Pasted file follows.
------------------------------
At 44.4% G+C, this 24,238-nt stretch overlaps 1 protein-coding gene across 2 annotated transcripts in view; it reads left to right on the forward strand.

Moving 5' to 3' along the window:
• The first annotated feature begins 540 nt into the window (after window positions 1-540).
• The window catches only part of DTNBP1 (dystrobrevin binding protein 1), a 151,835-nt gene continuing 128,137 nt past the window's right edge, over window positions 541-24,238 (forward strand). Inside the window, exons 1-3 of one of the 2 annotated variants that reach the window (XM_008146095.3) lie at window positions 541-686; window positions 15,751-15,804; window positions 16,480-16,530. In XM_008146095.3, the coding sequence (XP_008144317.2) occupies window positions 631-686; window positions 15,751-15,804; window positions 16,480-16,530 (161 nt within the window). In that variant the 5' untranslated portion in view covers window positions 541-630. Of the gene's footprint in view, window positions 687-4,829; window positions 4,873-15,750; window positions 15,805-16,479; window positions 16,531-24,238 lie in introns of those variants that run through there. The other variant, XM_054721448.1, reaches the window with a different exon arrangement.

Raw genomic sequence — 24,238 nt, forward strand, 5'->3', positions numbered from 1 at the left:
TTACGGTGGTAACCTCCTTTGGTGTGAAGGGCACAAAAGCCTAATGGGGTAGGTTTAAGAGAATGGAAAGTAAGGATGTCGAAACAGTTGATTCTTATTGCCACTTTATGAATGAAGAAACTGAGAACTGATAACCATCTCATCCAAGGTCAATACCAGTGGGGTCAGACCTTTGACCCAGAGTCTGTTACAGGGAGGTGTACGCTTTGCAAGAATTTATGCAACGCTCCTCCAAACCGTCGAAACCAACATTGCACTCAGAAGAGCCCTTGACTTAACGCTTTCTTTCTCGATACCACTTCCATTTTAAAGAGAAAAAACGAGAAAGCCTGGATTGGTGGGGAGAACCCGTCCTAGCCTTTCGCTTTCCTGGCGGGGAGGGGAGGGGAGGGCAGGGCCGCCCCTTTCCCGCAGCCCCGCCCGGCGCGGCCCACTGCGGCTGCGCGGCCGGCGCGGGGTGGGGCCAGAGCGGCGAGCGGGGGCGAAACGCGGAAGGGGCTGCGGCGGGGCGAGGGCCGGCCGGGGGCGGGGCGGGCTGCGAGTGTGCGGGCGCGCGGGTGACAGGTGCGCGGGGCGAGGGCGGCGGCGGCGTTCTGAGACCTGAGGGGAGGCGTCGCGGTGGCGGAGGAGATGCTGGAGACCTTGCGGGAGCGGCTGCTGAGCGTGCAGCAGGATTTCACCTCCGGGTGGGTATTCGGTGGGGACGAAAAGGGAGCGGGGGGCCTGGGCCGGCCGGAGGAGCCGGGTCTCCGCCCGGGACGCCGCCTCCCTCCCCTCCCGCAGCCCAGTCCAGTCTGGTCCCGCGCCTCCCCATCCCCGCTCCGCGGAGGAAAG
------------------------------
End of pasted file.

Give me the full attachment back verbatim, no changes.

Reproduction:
At 44.4% G+C, this 24,238-nt stretch overlaps 1 protein-coding gene across 2 annotated transcripts in view; it reads left to right on the forward strand.

Moving 5' to 3' along the window:
• The first annotated feature begins 540 nt into the window (after window positions 1-540).
• The window catches only part of DTNBP1 (dystrobrevin binding protein 1), a 151,835-nt gene continuing 128,137 nt past the window's right edge, over window positions 541-24,238 (forward strand). Inside the window, exons 1-3 of one of the 2 annotated variants that reach the window (XM_008146095.3) lie at window positions 541-686; window positions 15,751-15,804; window positions 16,480-16,530. In XM_008146095.3, the coding sequence (XP_008144317.2) occupies window positions 631-686; window positions 15,751-15,804; window positions 16,480-16,530 (161 nt within the window). In that variant the 5' untranslated portion in view covers window positions 541-630. Of the gene's footprint in view, window positions 687-4,829; window positions 4,873-15,750; window positions 15,805-16,479; window positions 16,531-24,238 lie in introns of those variants that run through there. The other variant, XM_054721448.1, reaches the window with a different exon arrangement.

Raw genomic sequence — 24,238 nt, forward strand, 5'->3', positions numbered from 1 at the left:
TTACGGTGGTAACCTCCTTTGGTGTGAAGGGCACAAAAGCCTAATGGGGTAGGTTTAAGAGAATGGAAAGTAAGGATGTCGAAACAGTTGATTCTTATTGCCACTTTATGAATGAAGAAACTGAGAACTGATAACCATCTCATCCAAGGTCAATACCAGTGGGGTCAGACCTTTGACCCAGAGTCTGTTACAGGGAGGTGTACGCTTTGCAAGAATTTATGCAACGCTCCTCCAAACCGTCGAAACCAACATTGCACTCAGAAGAGCCCTTGACTTAACGCTTTCTTTCTCGATACCACTTCCATTTTAAAGAGAAAAAACGAGAAAGCCTGGATTGGTGGGGAGAACCCGTCCTAGCCTTTCGCTTTCCTGGCGGGGAGGGGAGGGGAGGGCAGGGCCGCCCCTTTCCCGCAGCCCCGCCCGGCGCGGCCCACTGCGGCTGCGCGGCCGGCGCGGGGTGGGGCCAGAGCGGCGAGCGGGGGCGAAACGCGGAAGGGGCTGCGGCGGGGCGAGGGCCGGCCGGGGGCGGGGCGGGCTGCGAGTGTGCGGGCGCGCGGGTGACAGGTGCGCGGGGCGAGGGCGGCGGCGGCGTTCTGAGACCTGAGGGGAGGCGTCGCGGTGGCGGAGGAGATGCTGGAGACCTTGCGGGAGCGGCTGCTGAGCGTGCAGCAGGATTTCACCTCCGGGTGGGTATTCGGTGGGGACGAAAAGGGAGCGGGGGGCCTGGGCCGGCCGGAGGAGCCGGGTCTCCGCCCGGGACGCCGCCTCCCTCCCCTCCCGCAGCCCAGTCCAGTCTGGTCCCGCGCCTCCCCATCCCCGCTCCGCGGAGGAAAG